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# Torque

Torque represents the force that causes an object to rotate about an axis. Just as force causes an object to accelerate in a straight line, torque makes the object rotate about an axis with angular acceleration. Torque is a vector quantity whose direction depends on the force.

## Types and Examples of Torque

Torque can be of two types – static and dynamic

A static torque does not produce angular acceleration. For example, pushing a closed door is a static torque. You are applying a force on the door, yet it does not rotate about its hinges (axis) because it is closed. Another example is pedaling a cycle at a constant speed.

A dynamic torque produces angular acceleration. For example, the drive shaft of a racing car produces angular acceleration allowing the race car to drive on its track. A wrench is activated by force applied at one end, creating an unbalanced torque on the tightened element.

## Torque Formula

Torque is the product of force and distance of the point of application of force and the axis of rotation.

$Torque (\tau ) = Distance (d) \times Force (F) \\ => \tau = rF$

Because it is a product of some distance and a physical entity like force, torque is also called moment of force. r is called the length of the moment arm or lever arm. Also, since the rotating object describes a circle, r is the radius. Notice that the longer the lever arm, the higher the torque.

As mentioned before, torque is a vector quantity. Therefore, in vectorial notation, torque is given by

$\vec{\tau} = \vec{r} \times \vec{F}$

Using the right-hand rule, we can find the direction of the torque vector. If we put our fingers in the direction of $$\vec{r}$$, and curl them to the direction of $$\vec{F}$$, then the thumb points in the direction of the torque vector $$\vec{\tau}$$.

Suppose the angle between $$\vec{r}$$ and $$\vec{F}$$ is θ, then the above expression expands to

$\tau =rF\sin \theta$

Symbol & Unit

The Greek symbol τ represents torque. The unit of force is Newton, and that of distance is meter. Therefore, the unit of torque is Newtonˑmeter (Nm). The dimension of torque is ML2T-2.

From the above equation, when $$\theta = 90^o, \tau =rF$$. Therefore, torque is highest when the applied force is perpendicular to the lever arm.

The static torque can be easily measured by using the formula. The dynamic torque is challenging to measure. One can measure the bending force and torque using strain gauges at the pivot point.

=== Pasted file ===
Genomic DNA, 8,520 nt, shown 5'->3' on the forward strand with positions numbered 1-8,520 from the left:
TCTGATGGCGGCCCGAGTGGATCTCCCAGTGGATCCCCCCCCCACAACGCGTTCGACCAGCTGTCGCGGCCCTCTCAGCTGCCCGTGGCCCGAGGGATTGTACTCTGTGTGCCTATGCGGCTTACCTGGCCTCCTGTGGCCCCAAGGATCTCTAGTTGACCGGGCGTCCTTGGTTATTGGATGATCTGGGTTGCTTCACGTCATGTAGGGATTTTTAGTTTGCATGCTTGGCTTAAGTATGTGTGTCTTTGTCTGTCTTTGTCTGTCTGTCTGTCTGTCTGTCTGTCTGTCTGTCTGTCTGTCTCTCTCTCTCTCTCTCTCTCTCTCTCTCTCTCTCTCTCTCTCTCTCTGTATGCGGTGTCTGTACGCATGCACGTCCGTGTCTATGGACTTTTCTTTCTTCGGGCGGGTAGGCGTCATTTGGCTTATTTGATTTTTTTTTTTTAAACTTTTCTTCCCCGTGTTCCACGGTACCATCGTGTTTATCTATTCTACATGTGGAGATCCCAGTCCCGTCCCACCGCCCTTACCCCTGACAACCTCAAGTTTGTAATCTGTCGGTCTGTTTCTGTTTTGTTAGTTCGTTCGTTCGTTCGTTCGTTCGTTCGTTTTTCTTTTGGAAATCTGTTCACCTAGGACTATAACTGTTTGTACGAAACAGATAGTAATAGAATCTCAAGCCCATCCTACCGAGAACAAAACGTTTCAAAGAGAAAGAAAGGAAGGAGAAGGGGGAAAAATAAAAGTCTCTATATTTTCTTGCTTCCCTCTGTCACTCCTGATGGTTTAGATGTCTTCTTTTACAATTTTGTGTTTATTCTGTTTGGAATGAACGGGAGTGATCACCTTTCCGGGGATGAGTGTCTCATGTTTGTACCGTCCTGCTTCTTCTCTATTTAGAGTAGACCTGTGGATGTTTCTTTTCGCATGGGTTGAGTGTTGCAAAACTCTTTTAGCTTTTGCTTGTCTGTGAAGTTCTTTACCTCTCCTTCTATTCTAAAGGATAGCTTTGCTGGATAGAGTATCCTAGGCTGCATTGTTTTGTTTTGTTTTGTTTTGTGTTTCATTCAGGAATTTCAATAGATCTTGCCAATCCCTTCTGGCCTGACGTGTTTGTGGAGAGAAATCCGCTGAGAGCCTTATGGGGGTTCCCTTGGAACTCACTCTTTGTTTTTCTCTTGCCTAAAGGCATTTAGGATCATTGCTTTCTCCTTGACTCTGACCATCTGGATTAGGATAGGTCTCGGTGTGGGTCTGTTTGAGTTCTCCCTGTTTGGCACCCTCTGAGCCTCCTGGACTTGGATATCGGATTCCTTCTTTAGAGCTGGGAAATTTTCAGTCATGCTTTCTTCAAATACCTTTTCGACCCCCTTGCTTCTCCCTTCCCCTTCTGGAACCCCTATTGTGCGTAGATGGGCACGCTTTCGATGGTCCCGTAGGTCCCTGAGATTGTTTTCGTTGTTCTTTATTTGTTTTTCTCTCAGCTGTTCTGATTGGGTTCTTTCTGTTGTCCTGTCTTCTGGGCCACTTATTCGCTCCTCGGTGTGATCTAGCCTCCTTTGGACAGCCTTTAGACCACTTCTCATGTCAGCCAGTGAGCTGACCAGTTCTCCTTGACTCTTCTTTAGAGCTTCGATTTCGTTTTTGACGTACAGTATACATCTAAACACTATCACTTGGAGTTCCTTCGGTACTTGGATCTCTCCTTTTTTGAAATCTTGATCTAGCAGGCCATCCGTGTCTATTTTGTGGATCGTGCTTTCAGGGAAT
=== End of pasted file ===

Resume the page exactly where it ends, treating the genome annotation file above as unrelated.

## Torque and Rotational Kinematics

Newton’s second law for rotational motion states that every object will move with a constant angular velocity unless a torque acts on it. According to the second law for rotation,

$\tau = I\alpha$

Where,

α: Angular acceleration

Therefore, the torque is directly proportional to the moment of inertia and angular acceleration. The above equation is an essential equation for studying rotational kinematics. Rearranging it, we find that

$\alpha = \frac {\tau}{I}$

The greater the torque, the higher the angular acceleration. Also, for a massive object, the moment of inertia is high. Hence, the angular acceleration is low.

### Rotational Equilibrium

An object can be subjected to several torques. If the net torque on the object is zero, it is in rotational equilibrium.

$\sum_{i=1}^{n} \tau_i = 0$

Suppose forces F1, F2, …, and Fn act at distances r1, r2, …, and rn from the pivot point or fulcrum. Then the torque balance equation is

$r_1 F_1 + r_2 F_2 + … + r_n F_n = 0 \\ => \sum_{i=1}^{n} r_i F_i = 0$

Power

When an object rotates, there will be energy associated with it. We calculate the power of the object as follows.

$Power (P) = \frac{Force (F) \times Distance (s)}{Time (t)} \\ => Power (P) = \frac{F \times 2\pi r}{t} \\ => P =\tau \omega$

Where ω is the angular velocity. The power is the product of the torque and the angular velocity.

## Applications

Torque is applied to any object where there is a pivot point. Here are some applications.

• Wrench
• Seesaw
• Pendulum
• Steering wheel

## Solved Problems

Problem 1. A 4 m beam of negligible weight balances in equilibrium with a fulcrum placed 1.5 m from its left end. If a force of 60 N is applied on its right end, how much force must be applied to the left?

Solution

Given F1 = ?, r1 = 1.5 m, F2 = 60 N, r2 = 4 m – 1.5 m = 2.5 m

Torque on the left lever arm (τ) = r1 x F1 = 1.5 m x F1

Torque on the right lever arm (τ) = r2 x F2 = 2.5 m x 60 N = 150 Nˑm

Since the beam is balanced, the two torques cancel out. Therefore,

τ1 = τ2

=> 1.5 m x F1 = 150 Nˑm

=> F1 = 150 Nˑm /1.5 m = 160 N

Problem 2. One side of a seesaw carries a 32 kg mass four meters from the fulcrum and a 36.5 kg mass two meters from the fulcrum. To balance the seesaw, what mass should be placed eight meters from the fulcrum on the side opposite the first two masses?

Solution

Given m1 = 32 kg, r1 = 4 m, m2 = 36.5 kg, r2 = 2 m, m3 = ?, r3 = 8 kg

Using the torque balance equation

r1ˑF1 + r2ˑF2 + r3ˑF3 = 0

=> 4 m ˑ 32 kg ˑ g + 2 m ˑ 36.5 kg ˑ g – 8 m ˑ m3 ˑ g = 0

m3 = (4 m ˑ 32 kg + 2 m ˑ 36.5 kg)/8 m = 25.1 kg

## FAQs

Q.1. How is the difference between torque and force?

Ans. Torque is a counterpart of force in rotational mechanics. The critical difference between the two is that torque is the capability of a force to produce a rotation around an axis.

Q.2. What is the difference between torque and horsepower?

Ans. Torque measures an engine’s capacity to do work, whereas horsepower measures how fast the engine can perform work.

Article was last reviewed on Thursday, April 6, 2023